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[September 17, 2006]


(Sunday Mirror Via Thomson Dialog NewsEdge) HIT TV show Dragons' Den is today branded a sham - where most of the winners never receive a penny.

The super-rich Dragons pledge tens of thousands of pounds to struggling entrepreneurs to help their businesses.

But a Sunday Mirror investigation reveals how 13 of the 19 contestants promised cash on the BBC show have not received any. The total amount unpaid comes to almost pounds 1.3MILLION.

In the meantime many of their businesses have floundered.

Today furious contestants lift the lid on what really happens - or doesn't happen - when the cameras stop rolling. We can reveal how:

Charles Ejogo was promised pounds 150,000 towards his umbrella vending machine but said: "I never saw a penny - but I wasn't alone."

Furious Tracie Herrtage, who plunged into pounds 10,000 debt when her cash never arrived for her hammock bed idea, said: "It was a farcical rollercoaster."

Danny Bamping decided to pull out when he claimed the Dragons turned on each other over his puzzle idea. He said: "They couldn't stand each other."

And Gary Taylor, despite being the biggest ever winner, pulled out of his truck valet deal blasting: "The show's just an ego boost for the judges."

The revelations will shock viewers who have made Dragons' Den such a hit that it is now in its third series. The show - which sees millionaires grill entrepreneurs and then pledge cash for their projects - is watched by up to five million every Thursday night.

Dragons Theo Paphitis, Duncan Bannatyne, Richard Farleigh, Peter Jones and Deborah Meaden have been catapulted to stardom as the big investors.

The winning contestants expect a meeting afterwards to discuss their deals in more detail and sign a contract... but their wealthy new backers often slip into their chauffeur-driven cars and drive off without a word.

The brash Dragons suddenly become very difficult to contact and cash promises are broken, according to winners.

Charles Ejogo, the first winner of series one in 2004, said: "The show gives the impression that winners get offered cash as soon as the programme ends. The reality is totally different." The 30- year-old from Fulham, London, wowed the judges with his mobile umbrella vending machine.

Dragons Peter and Duncan pledged to plough pounds 150,000 into the Umbrolly and Charles shook hands on a deal. But within three months, the deal was off. He said: "Duncan never rang but we exchanged emails. I had an agreement with London Underground to put the Umbrolly machines in stations. But because I only had a small amount of capital I decided to focus the first machines in the North of England where we would make more cash. Duncan didn't like it so he was out.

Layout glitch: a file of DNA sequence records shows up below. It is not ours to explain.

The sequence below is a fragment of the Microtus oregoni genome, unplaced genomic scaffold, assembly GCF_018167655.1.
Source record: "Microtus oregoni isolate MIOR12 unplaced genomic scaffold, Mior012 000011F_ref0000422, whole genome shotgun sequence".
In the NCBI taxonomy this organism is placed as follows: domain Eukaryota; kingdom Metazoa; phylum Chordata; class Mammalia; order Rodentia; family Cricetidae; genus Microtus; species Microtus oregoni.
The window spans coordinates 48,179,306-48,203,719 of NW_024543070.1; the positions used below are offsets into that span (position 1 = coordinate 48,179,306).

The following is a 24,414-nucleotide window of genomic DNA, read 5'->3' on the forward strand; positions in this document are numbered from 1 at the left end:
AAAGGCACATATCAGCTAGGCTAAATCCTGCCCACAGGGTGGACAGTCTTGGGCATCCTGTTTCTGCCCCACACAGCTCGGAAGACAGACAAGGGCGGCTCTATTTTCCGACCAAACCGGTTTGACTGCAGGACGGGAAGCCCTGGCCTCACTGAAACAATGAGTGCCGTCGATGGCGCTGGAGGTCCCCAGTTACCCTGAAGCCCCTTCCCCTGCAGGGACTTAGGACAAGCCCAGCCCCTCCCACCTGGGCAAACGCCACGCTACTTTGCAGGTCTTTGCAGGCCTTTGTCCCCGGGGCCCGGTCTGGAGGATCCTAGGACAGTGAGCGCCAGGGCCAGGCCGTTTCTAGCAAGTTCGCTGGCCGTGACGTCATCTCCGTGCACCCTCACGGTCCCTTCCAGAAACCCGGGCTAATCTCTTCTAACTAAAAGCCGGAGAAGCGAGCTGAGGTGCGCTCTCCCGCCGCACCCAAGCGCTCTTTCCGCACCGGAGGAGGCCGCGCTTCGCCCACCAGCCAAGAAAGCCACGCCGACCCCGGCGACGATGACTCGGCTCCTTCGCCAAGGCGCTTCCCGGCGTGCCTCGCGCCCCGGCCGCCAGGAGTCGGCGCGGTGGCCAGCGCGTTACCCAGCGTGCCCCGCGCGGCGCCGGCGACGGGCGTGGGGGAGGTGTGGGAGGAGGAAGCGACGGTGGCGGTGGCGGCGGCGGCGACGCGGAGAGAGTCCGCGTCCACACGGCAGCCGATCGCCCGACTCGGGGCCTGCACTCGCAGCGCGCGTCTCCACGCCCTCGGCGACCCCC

"There was an excuse made that perhaps I was not 100 per cent accurate in the information I gave but I have watched it back and I was. Then Peter pulled out too. I know from speaking to other contestants I was not the only one."

Last night the Dragons defended their record. Duncan Bannatyne said: "We don't hand over money to people who don't tell the truth."

Theo Paphitis added: "I kept up my end of the bargain. The show is not about a cash prize, it is about us pledging to invest. But people must tell the truth. Simple."

A BBC spokesman said: "After the initial agreement is made on camera, both parties enter a period of due diligence. Sometimes during this period the deals fall through."


Party planner (pounds 75K)

IN Series 2, Julie impressed the Dragons with her baby party planning company Truly Madly, Baby. But she is still waiting to hear from Dragon Peter Jones a YEAR after he pledged pounds 75,000.

Mum Julie, 37, says she never saw Peter after the show.

She discussed the deal with "his people" bu t in January this year, six months after filming, she found a new investor. She emailed Peter to tell him the deal was off - but got no response

She said: "He didn't have time to meet me. I was disappointed."

Julie now has 80 consultants hosting parties across the UK and a lucrative online shopping business.


iVCam (pounds 25K)

JUDGES Doug Richards and Peter Jones pledged pounds 25,000 for a 15 per cent share in Phillip and John's industrial measuring gadget iVCam.

But three months after filming, the Pettys couldn't contact their millionaire investors, despite calling the BBC for help.

John, 57, said:

"Eventually we had a few meetings with the Dragons but progress was slow and it just petered out. It would have been a different business if they were with us, we'd be selling the product faster."

The BBC said the Dragons were considering licensing the technology rather than manufacturing the product, so the deal fell through.


'Circus' (pounds 160K)

PAUL is still waiting to finalise his pounds 160,000 deal with Dragons Theo Paphitis and Peter Jones...18 months after being offered the money in the second series for his circus, The Generating Company.

The London entrepreneur, 47 - who agreed to give them a 40 per cent stake - warned future contestants: "It's not as easy as walking off with the cash. It's not just the dragons' fault - there are a series of legal complications including turning the company from a not-for-profit into a share ownership."

Meanwhile Paul's circus now employs 50 artists.


Truck valet (pounds 200K)

GARY was offered pounds 200,000 by Theo and Deborah in the 3rd series in exchange for a 40 per cent stake in his motorway truck cleaning firm Alpine Cleaning Services.

But the deal was never signed. Three months after filming Gary, 38, grew fed up with waiting for the cash and took out a bank loan instead.